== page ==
The “world’s largest music festival” might as well be the world’s largest family picnic. Is Summerfest stuck in the 90’s?
Having 800 acts should place Summerfest atop the mountain of music festivals that fill the spring and summer seasons, but it doesn’t. For whatever reason, Milwaukee seems content with letting Summerfest become a gathering place for C-list musicians and aging rock stars who are older than the festival itself.
Of Summerfest’s 11 headliners, there are: four country acts, three groups formed before John Lennon was shot, a former Disney star, two punk bands who have seen their recent album sales plummet, and then there’s Paul McCartney; none have had a Billboard #1 single within the last 10 years.
For most kids across the country, summer marks the end of school, and the temporary end of responsibility. On the other hand, if you live in Milwaukee, then the end of spring means that Summerfest, the world’s largest music festival, is on its way. Over an 11-day span, from June 29 to July 9, over 800 acts will perform for nearly 1 million guests at Henry Maier Festival Park.
It sounds great, until you look at the names.
This year’s headliners at Summerfest, in no particular order, are: Paul McCartney, Luke Bryan, Sting, Weezer, Chris Stapleton, Selena Gomez, Blake Shelton, Def Leppard, REO Speedwagon, Tim McGraw and Blink-182. A whitewashed blend of country sprinkled in with some nostalgic rock without a shred of cultural diversity.
The free stages are a desolate wasteland akin to the shadowy land that Mufasa warned us about nearly 21-years-ago. A blend of names we’ve never heard of and names we never thought we’d hear again; these free stages are banking on nostalgia. Names such as: Jason Derulo, Gavin Degraw, Timeflies and The Barenaked Ladies standout amongst the usual lineup full of acts dating as far back as the 1970’s.
However, reading Summerfest’s 2016 lineup is a lot like reading the credits to your favorite movie; there’s a few noteworthy names and then bunch that you might never see again. It’s normal for festivals to have a blend of famous and unknown artists. However, the noteworthy names at Summerfest tend to be older than most of the concert attendees, contrary to the more youth-centered lineups at other festivals.
“I noticed a lot of the bigger artist and groups are pretty much an older generations type of music. Nothing really appeals to me as a college student.,” said former Summerfest grounds employee, Chris Tribble.
This year Coachella, which took place in Indio, CA, saw a Guns N’ Roses reunion. Although a concert featuring an aging Slash and Axl Rose might not be what millennials are dying to see, it’s a tad more impressive than the cluster of country performers who headline Summerfest every year. Aside from Guns N Roses, Coachella brought in the likes of A$AP Rocky, Ellie Goulding, LCD Soundsystem, G-Eazy, Ice Cube, Disclosure, Calvin Harris and Sia. Just to name a few.
The follow-up festival to Summerfest is Lollapalooza, which takes place the first weekend of August in Chicago’s Grant Park. This year, Lollapalooza has extended the party an extra day in order to celebrate their 25th anniversary. The special four-day festival features headliners including: Radiohead, Red Hot Chili Peppers, J. Cole, Lana Del Ray and Future. Non-headliners include well known performers like Mac Miller as well as up-and-coming artists like Tory Lanez and Vince Staples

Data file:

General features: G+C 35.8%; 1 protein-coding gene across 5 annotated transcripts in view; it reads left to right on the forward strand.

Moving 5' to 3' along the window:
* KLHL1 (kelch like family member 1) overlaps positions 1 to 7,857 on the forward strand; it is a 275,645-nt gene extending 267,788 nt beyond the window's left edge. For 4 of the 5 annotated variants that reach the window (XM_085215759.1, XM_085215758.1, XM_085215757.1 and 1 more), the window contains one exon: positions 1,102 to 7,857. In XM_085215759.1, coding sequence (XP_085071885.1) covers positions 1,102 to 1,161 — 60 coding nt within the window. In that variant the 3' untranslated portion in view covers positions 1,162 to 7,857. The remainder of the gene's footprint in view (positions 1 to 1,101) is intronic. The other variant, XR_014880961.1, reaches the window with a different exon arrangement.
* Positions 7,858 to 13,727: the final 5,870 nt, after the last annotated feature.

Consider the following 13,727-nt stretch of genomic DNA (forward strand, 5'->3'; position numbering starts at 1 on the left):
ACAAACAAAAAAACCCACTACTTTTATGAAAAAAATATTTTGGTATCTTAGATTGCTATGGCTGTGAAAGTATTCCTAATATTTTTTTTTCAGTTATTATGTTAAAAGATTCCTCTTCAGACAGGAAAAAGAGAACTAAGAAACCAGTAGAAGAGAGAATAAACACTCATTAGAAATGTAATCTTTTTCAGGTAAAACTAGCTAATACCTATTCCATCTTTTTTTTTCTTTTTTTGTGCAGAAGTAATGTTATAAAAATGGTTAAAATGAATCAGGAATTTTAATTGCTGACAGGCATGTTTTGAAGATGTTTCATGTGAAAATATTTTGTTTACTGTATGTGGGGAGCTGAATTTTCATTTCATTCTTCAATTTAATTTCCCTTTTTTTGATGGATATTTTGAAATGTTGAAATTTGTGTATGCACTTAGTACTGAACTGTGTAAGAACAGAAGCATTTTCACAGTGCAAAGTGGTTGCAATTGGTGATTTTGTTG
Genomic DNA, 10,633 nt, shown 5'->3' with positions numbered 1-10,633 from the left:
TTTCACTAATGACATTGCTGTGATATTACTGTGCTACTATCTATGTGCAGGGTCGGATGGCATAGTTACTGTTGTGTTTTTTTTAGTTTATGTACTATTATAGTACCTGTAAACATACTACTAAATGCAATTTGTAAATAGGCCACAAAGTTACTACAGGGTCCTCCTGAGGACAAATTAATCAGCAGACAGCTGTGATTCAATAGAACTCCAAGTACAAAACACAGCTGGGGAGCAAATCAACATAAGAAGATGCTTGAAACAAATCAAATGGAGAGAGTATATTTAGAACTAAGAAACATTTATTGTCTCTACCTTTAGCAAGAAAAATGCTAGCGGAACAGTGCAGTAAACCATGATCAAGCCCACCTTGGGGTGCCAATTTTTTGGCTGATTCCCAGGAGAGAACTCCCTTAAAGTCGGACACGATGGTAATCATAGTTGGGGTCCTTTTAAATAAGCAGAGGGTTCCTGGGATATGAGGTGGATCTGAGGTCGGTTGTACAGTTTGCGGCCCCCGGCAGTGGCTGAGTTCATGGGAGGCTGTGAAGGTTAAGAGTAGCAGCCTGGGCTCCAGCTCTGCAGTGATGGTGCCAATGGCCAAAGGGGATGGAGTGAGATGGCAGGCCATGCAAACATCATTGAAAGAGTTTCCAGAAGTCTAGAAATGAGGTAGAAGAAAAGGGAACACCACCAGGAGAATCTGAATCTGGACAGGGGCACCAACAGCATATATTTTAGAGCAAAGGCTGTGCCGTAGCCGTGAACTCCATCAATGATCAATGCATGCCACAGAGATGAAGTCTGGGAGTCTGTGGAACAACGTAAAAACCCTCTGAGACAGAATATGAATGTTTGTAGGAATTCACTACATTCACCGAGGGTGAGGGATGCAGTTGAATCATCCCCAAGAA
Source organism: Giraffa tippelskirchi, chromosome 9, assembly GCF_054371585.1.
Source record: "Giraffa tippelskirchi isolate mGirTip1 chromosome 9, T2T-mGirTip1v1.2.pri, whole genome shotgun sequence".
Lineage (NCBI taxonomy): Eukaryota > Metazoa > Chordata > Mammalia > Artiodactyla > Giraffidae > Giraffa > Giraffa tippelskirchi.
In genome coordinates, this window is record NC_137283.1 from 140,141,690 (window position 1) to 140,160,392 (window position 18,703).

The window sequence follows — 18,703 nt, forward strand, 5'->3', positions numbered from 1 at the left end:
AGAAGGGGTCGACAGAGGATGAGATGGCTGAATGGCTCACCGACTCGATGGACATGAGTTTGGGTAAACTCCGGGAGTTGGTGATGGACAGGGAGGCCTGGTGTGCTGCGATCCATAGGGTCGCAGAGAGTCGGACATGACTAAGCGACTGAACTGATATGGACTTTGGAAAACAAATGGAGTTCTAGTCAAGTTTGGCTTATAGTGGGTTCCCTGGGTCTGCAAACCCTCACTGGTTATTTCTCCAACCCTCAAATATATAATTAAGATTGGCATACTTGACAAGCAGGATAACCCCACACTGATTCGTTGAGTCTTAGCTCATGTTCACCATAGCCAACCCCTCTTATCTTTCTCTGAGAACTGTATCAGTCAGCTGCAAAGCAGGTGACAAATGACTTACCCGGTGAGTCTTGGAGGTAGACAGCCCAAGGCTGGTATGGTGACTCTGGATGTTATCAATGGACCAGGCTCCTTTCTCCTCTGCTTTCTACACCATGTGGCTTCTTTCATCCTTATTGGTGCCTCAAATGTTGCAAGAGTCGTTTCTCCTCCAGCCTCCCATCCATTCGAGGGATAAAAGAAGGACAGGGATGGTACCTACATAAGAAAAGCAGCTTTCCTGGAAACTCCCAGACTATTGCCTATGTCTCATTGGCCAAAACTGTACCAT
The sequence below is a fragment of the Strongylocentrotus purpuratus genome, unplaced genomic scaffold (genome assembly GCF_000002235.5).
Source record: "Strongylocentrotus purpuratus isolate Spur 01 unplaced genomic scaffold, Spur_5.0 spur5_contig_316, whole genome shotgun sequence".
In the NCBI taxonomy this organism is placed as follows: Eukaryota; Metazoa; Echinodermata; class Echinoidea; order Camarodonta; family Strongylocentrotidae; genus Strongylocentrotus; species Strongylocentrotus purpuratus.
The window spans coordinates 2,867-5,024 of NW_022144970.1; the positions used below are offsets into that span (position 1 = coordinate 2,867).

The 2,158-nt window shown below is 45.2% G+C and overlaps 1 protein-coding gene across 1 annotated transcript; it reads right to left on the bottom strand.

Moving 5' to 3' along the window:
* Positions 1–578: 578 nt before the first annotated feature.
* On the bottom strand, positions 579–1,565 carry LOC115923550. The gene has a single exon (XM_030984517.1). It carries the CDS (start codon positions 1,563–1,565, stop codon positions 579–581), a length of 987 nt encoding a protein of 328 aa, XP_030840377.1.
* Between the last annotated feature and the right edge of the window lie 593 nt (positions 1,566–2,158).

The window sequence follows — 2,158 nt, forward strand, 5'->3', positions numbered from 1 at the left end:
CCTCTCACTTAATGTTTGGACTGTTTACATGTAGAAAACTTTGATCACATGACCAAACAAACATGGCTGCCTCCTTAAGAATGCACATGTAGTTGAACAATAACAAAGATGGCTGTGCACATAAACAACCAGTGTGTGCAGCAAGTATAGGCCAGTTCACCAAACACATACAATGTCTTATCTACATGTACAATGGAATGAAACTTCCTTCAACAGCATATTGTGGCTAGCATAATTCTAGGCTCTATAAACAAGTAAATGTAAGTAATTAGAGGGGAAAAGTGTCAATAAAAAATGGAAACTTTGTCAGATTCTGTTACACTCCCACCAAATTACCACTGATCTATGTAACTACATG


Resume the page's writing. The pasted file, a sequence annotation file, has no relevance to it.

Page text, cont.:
These other festivals have proven that a diverse line-up, that is appealing to all ages and tastes of music, is possible.
There is an obvious lack of hip-hop and rap music at “the world’s largest music festival,” which is interesting considering the Milwaukee rap scene is booming. It seems to be a festival geared towards white dads and soccer moms. In past years Summerfest has gotten the likes of Nas, Wiz Khalifa, Kendrick Lamar to perform. This year, there isn’t a notable rap or hip-hop performer to be found anywhere within the lineup.
“I think we get token black performances, and those performances are for my parents. It’s a beckoning call for whites of all ages,” said Milwaukee resident, Montell Allen.
This has become increasingly noticeable since Wiz Khalifa’s show on a free stage in 2011, which led to an extremely large and rowdy crowd.
“I went with friends but left after like 10 minutes because the crowd was too rowdy,” said frequent Summerfest attendee Maria Donadio. “I have gone to Summerfest every year since I was 14, so this [year] will be my eighth year.”
When asked about this year’s lineup, Donadio said, “It’s lame. This lineup isn’t as good as other years.” Although her music taste is shifted more towards alternative and punk rock, she added, “There was diversity, but mostly with alternative and country; there’s not many hip-hop artists if you compare it to country.”
Like the drunk uncle at Thanksgiving, Coachella and Lollapalooza force you to expect the unexpected. Four years ago, Coachella brought Tupac back from the dead via hologram to perform on stage alongside Dr. Dre and Snoop Dogg. That same year Summerfest’s ‘big bang’ was an anniversary show by The Beach Boys, a group old enough to have worked with Charles Manson. (Before he left the music industry to pursue other ventures.) Summerfest is nothing like your drunk uncle. Summerfest is more like the human resources rep who daydreams about ballpoint pens.